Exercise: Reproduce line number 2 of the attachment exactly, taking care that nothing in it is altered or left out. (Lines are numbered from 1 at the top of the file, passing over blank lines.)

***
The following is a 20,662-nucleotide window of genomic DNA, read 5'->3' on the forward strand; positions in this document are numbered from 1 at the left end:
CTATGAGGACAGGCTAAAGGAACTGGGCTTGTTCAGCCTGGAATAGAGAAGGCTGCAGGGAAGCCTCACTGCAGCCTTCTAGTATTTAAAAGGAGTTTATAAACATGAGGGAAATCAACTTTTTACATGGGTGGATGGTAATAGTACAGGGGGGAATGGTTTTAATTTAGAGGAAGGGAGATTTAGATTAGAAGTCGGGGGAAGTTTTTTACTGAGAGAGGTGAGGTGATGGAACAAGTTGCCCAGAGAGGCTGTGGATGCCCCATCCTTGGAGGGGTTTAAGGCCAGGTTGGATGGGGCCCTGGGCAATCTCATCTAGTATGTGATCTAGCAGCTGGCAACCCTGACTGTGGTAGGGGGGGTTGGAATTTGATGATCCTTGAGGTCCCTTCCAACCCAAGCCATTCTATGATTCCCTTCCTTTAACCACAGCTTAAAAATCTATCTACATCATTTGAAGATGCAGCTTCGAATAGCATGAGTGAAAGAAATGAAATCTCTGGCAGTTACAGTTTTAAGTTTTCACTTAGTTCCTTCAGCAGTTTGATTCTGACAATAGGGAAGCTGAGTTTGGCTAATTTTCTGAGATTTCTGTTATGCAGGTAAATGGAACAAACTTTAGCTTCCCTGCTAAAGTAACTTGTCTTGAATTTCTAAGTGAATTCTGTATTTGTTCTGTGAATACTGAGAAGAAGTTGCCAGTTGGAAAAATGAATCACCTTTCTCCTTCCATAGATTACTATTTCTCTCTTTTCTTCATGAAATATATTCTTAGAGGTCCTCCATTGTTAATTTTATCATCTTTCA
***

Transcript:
CTATGAGGACAGGCTAAAGGAACTGGGCTTGTTCAGCCTGGAATAGAGAAGGCTGCAGGGAAGCCTCACTGCAGCCTTCTAGTATTTAAAAGGAGTTTATAAACATGAGGGAAATCAACTTTTTACATGGGTGGATGGTAATAGTACAGGGGGGAATGGTTTTAATTTAGAGGAAGGGAGATTTAGATTAGAAGTCGGGGGAAGTTTTTTACTGAGAGAGGTGAGGTGATGGAACAAGTTGCCCAGAGAGGCTGTGGATGCCCCATCCTTGGAGGGGTTTAAGGCCAGGTTGGATGGGGCCCTGGGCAATCTCATCTAGTATGTGATCTAGCAGCTGGCAACCCTGACTGTGGTAGGGGGGGTTGGAATTTGATGATCCTTGAGGTCCCTTCCAACCCAAGCCATTCTATGATTCCCTTCCTTTAACCACAGCTTAAAAATCTATCTACATCATTTGAAGATGCAGCTTCGAATAGCATGAGTGAAAGAAATGAAATCTCTGGCAGTTACAGTTTTAAGTTTTCACTTAGTTCCTTCAGCAGTTTGATTCTGACAATAGGGAAGCTGAGTTTGGCTAATTTTCTGAGATTTCTGTTATGCAGGTAAATGGAACAAACTTTAGCTTCCCTGCTAAAGTAACTTGTCTTGAATTTCTAAGTGAATTCTGTATTTGTTCTGTGAATACTGAGAAGAAGTTGCCAGTTGGAAAAATGAATCACCTTTCTCCTTCCATAGATTACTATTTCTCTCTTTTCTTCATGAAATATATTCTTAGAGGTCCTCCATTGTTAATTTTATCATCTTTCA